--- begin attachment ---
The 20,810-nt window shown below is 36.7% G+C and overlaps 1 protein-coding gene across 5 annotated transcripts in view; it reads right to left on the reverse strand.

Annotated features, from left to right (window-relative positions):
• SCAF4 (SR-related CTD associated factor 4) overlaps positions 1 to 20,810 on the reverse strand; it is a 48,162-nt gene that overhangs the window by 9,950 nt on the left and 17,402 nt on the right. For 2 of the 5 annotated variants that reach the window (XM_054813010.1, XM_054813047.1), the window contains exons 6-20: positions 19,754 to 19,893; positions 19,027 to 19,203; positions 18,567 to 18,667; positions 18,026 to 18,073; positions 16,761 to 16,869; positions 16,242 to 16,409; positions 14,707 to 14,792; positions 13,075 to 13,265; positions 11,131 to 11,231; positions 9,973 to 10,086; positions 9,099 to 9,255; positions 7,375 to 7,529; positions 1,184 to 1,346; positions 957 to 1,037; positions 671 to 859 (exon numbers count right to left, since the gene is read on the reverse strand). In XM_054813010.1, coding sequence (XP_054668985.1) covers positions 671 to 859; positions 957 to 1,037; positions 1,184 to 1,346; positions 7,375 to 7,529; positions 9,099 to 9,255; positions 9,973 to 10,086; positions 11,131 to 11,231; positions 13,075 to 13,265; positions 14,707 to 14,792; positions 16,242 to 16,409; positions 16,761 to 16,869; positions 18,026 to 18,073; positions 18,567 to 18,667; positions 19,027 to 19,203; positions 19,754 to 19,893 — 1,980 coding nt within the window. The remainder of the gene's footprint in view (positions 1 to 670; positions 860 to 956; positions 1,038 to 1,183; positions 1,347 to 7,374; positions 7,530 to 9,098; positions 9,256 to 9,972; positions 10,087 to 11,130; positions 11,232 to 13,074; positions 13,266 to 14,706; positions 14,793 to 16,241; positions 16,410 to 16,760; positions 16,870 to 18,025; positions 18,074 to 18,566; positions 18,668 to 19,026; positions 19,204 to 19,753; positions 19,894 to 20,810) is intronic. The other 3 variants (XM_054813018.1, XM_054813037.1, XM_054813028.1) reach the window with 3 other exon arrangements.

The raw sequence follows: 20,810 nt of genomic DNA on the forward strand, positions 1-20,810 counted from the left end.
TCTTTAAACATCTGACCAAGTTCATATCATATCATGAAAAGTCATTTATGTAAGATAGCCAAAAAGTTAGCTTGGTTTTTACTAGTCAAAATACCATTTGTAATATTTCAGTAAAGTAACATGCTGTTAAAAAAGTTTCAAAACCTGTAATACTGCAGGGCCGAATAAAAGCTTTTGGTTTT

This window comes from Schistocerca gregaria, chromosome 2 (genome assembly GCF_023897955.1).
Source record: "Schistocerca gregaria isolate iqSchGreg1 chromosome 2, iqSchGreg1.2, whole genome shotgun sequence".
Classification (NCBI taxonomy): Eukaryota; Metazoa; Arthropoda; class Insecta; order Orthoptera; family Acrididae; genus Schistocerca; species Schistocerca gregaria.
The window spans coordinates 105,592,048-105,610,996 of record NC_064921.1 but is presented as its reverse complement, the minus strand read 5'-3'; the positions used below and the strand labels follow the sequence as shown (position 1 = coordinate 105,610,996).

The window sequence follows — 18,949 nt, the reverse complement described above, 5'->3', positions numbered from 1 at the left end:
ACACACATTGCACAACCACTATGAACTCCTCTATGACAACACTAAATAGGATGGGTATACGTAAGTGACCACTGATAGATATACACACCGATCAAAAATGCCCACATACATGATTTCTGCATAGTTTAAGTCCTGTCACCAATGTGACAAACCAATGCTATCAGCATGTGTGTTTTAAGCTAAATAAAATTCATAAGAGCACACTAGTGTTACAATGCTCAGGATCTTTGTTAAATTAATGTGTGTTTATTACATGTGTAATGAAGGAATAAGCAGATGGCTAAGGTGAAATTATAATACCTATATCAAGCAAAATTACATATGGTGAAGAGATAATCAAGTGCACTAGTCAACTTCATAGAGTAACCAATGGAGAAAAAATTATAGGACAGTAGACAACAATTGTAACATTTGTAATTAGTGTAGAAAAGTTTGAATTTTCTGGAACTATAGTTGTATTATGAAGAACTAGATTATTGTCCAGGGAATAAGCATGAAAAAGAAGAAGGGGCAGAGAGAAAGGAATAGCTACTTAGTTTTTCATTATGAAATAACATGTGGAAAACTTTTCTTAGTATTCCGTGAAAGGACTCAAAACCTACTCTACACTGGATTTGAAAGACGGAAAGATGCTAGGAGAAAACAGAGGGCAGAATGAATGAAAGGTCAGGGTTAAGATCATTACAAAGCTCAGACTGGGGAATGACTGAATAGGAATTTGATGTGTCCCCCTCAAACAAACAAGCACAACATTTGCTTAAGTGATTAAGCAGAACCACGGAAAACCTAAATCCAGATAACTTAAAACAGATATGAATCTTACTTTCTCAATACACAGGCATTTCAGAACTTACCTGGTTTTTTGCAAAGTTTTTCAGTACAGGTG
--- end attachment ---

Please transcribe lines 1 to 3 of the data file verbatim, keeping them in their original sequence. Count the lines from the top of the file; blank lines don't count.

The 20,810-nt window shown below is 36.7% G+C and overlaps 1 protein-coding gene across 5 annotated transcripts in view; it reads right to left on the reverse strand.

Annotated features, from left to right (window-relative positions):
• SCAF4 (SR-related CTD associated factor 4) overlaps positions 1 to 20,810 on the reverse strand; it is a 48,162-nt gene that overhangs the window by 9,950 nt on the left and 17,402 nt on the right. For 2 of the 5 annotated variants that reach the window (XM_054813010.1, XM_054813047.1), the window contains exons 6-20: positions 19,754 to 19,893; positions 19,027 to 19,203; positions 18,567 to 18,667; positions 18,026 to 18,073; positions 16,761 to 16,869; positions 16,242 to 16,409; positions 14,707 to 14,792; positions 13,075 to 13,265; positions 11,131 to 11,231; positions 9,973 to 10,086; positions 9,099 to 9,255; positions 7,375 to 7,529; positions 1,184 to 1,346; positions 957 to 1,037; positions 671 to 859 (exon numbers count right to left, since the gene is read on the reverse strand). In XM_054813010.1, coding sequence (XP_054668985.1) covers positions 671 to 859; positions 957 to 1,037; positions 1,184 to 1,346; positions 7,375 to 7,529; positions 9,099 to 9,255; positions 9,973 to 10,086; positions 11,131 to 11,231; positions 13,075 to 13,265; positions 14,707 to 14,792; positions 16,242 to 16,409; positions 16,761 to 16,869; positions 18,026 to 18,073; positions 18,567 to 18,667; positions 19,027 to 19,203; positions 19,754 to 19,893 — 1,980 coding nt within the window. The remainder of the gene's footprint in view (positions 1 to 670; positions 860 to 956; positions 1,038 to 1,183; positions 1,347 to 7,374; positions 7,530 to 9,098; positions 9,256 to 9,972; positions 10,087 to 11,130; positions 11,232 to 13,074; positions 13,266 to 14,706; positions 14,793 to 16,241; positions 16,410 to 16,760; positions 16,870 to 18,025; positions 18,074 to 18,566; positions 18,668 to 19,026; positions 19,204 to 19,753; positions 19,894 to 20,810) is intronic. The other 3 variants (XM_054813018.1, XM_054813037.1, XM_054813028.1) reach the window with 3 other exon arrangements.